Take the 2-minute tour ×
Stack Overflow is a question and answer site for professional and enthusiast programmers. It's 100% free, no registration required.

In R:

d=read.table(filename, as.is = TRUE, header = TRUE, sep = "\t", row.names = 1)

What is the command to write back the exact same file from d?

write.table(d, ?)

I give you one example input file:

one two
1   2

The separator is "\t". What are the write.table parameters that would write the exact same output file after reading it with read.table?

Thank you, Gregor

share|improve this question

2 Answers 2

The problem is that your read.table used column 1 as row.names so it lost its column name ("one"). When you write it out, you have to do something special to get the "one" name back.

cbind(one=row.names(d), d) will add the row.names as a column with the name "one". Then you simply have to disable the use of row.names and quotes, and specify the separator:

# Create the test file
filename <- "test.txt"
filename2 <- "test2.txt"
cat("one\ttwo\n1\t2\n", file=filename)

# read it in
d <- read.table(filename, as.is = TRUE, header = TRUE, sep = "\t", row.names = 1)

# write it out again
write.table(cbind(one=row.names(d), d), filename2, row.names=FALSE, sep="\t", quote=FALSE)

# Ensure they are the same:
identical(readLines(filename), readLines(filename2)) # TRUE

readLines(filename)
readLines(filename2)

UPDATE To avoid hard-coding the first column name, you mustn't lose it when loading:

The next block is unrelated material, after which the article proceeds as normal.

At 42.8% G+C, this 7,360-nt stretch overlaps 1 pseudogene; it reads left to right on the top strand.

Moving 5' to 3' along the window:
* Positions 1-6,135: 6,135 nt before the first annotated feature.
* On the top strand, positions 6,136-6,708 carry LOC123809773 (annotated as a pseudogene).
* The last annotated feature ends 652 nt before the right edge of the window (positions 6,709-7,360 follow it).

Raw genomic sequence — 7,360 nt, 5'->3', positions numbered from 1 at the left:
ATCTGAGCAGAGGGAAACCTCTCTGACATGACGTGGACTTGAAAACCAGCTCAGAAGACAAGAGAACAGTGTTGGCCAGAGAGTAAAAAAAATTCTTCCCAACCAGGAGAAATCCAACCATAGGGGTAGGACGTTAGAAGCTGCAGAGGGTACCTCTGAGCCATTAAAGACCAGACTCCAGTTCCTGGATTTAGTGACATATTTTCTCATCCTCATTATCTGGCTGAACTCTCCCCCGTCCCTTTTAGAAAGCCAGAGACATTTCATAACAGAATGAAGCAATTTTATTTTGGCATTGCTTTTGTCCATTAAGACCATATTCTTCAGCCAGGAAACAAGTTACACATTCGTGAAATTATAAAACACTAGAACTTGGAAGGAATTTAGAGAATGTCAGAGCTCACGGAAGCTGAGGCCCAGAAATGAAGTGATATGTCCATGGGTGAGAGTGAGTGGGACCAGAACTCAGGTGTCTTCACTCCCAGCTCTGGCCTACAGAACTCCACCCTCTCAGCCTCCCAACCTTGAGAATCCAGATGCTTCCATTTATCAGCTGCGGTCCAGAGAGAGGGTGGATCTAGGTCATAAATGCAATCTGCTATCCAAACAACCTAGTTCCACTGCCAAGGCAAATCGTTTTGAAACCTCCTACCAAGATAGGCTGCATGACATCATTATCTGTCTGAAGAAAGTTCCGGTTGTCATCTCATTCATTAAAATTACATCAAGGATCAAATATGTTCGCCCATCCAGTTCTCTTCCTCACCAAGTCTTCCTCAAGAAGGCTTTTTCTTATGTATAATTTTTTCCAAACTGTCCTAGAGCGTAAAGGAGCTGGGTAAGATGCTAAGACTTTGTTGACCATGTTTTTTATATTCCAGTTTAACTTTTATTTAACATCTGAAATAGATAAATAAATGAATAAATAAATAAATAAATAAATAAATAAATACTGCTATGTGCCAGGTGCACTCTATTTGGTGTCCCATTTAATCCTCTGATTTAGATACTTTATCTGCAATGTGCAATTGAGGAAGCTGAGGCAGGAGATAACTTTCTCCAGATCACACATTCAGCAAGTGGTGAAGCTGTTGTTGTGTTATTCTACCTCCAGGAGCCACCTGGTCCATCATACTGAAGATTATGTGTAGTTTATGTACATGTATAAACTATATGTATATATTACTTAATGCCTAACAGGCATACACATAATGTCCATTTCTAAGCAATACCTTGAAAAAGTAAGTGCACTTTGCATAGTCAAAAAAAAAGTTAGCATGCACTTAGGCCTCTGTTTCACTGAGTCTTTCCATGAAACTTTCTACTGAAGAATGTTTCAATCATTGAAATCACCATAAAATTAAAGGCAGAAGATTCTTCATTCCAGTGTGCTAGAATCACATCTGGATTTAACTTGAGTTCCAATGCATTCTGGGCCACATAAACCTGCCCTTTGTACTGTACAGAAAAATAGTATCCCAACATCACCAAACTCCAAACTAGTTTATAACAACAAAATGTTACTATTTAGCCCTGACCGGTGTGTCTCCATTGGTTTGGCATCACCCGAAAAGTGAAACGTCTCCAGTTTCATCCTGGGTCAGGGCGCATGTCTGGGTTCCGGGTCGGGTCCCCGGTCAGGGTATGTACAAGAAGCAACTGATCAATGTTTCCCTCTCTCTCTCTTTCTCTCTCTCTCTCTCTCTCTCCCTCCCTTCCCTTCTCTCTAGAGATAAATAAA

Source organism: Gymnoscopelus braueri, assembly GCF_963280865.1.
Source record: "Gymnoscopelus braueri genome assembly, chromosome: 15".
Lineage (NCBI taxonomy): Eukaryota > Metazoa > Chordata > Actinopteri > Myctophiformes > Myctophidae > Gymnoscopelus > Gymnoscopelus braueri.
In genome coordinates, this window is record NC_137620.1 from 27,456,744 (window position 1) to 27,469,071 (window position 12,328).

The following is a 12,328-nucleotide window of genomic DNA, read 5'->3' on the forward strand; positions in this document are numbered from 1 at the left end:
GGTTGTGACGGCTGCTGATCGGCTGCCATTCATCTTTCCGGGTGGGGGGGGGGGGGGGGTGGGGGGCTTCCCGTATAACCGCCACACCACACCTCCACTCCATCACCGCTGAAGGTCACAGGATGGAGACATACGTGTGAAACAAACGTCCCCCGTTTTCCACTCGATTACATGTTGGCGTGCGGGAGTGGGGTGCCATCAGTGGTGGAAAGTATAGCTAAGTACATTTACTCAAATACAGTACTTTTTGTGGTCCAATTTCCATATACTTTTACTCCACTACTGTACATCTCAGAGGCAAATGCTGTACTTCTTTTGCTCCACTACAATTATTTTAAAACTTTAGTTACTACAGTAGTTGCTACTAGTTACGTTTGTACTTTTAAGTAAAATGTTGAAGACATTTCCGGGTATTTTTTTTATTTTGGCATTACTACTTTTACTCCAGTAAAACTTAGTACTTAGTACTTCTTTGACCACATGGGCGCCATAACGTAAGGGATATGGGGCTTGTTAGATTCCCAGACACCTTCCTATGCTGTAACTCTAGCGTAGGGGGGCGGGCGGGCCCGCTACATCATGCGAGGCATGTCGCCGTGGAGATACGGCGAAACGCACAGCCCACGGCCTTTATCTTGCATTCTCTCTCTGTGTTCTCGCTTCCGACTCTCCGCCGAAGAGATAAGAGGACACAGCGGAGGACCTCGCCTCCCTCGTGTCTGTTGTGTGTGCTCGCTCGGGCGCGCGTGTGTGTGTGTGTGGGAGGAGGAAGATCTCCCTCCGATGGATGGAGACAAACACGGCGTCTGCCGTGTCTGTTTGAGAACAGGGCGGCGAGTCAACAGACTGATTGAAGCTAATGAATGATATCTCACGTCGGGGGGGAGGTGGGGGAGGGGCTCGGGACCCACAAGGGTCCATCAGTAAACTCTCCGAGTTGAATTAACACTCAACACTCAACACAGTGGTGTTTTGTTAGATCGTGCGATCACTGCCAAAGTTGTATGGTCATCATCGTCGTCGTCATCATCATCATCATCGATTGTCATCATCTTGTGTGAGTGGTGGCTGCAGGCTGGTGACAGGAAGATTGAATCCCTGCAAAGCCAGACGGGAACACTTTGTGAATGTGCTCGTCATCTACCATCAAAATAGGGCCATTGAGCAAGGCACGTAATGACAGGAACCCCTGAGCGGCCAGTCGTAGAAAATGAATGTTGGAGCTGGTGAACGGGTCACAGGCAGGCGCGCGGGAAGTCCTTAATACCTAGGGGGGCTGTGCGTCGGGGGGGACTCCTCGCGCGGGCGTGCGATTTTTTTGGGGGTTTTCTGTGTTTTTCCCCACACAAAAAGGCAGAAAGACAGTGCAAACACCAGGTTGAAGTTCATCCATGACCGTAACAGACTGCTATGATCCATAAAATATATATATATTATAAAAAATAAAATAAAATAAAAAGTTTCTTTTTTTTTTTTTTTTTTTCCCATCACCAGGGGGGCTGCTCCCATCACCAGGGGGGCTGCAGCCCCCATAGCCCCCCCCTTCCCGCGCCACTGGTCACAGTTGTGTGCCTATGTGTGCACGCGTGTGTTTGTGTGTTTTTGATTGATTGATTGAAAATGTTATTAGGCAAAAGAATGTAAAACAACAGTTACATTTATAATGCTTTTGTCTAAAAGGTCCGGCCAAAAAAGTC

# Read the data without any row.names
d <- read.table(filename, as.is = TRUE, header = TRUE, sep = "\t", row.names = NULL)
# Then use the first column as row.names (but keeping the first column!)
row.names(d) <- d[[1]]
d
#  one two
#1   1   2        

# Now you can simply write it out...
write.table(d, filename2, row.names=FALSE, sep="\t", quote=FALSE)

# Ensure they are the same:
identical(readLines(filename), readLines(filename2)) # TRUE

You could of course still remove column 1 if you keep the name of it around and use it as in the first example.

share|improve this answer
    
Tnx but i don't want to have something like a name of a column hard-coded in my code (the one=row.names(d) part). That doesn't make it general. Any other ideas? –  rgregor Jan 27 '12 at 16:43
    
Then you must read it in differently! I'll update the answer. –  Tommy Jan 27 '12 at 16:48
    
Tnx: also, i would still like to set the rownames of d as before (read from column 1). –  rgregor Jan 27 '12 at 16:50
    
Great! That was really helpful, tnx a lot. –  rgregor Jan 27 '12 at 16:54
write.table(d,"filename")

you have to specify which file extension you want to use. Hope it works.

share|improve this answer
    
Maybe without the quotes? –  joran Jan 27 '12 at 16:12
    
Tnx, but unf. that doesn't produce the same output file as the input file. –  rgregor Jan 27 '12 at 16:12
    
@rgregor Did you specify the sep = "\t" argument in write.table? You'll need to look at all the arguments for write.table and pick the correct values for each to specify the exact file format you're interested in. –  joran Jan 27 '12 at 16:20
    
joran: thank you, i refined my question. Now it should be more clear. I can't find the right parameters for write.table, can you? –  rgregor Jan 27 '12 at 16:25
    
I did read it but still can't find the right parameters. Could you share with us? –  rgregor Jan 27 '12 at 16:39

Your Answer

 
discard

By posting your answer, you agree to the privacy policy and terms of service.

Not the answer you're looking for? Browse other questions tagged or ask your own question.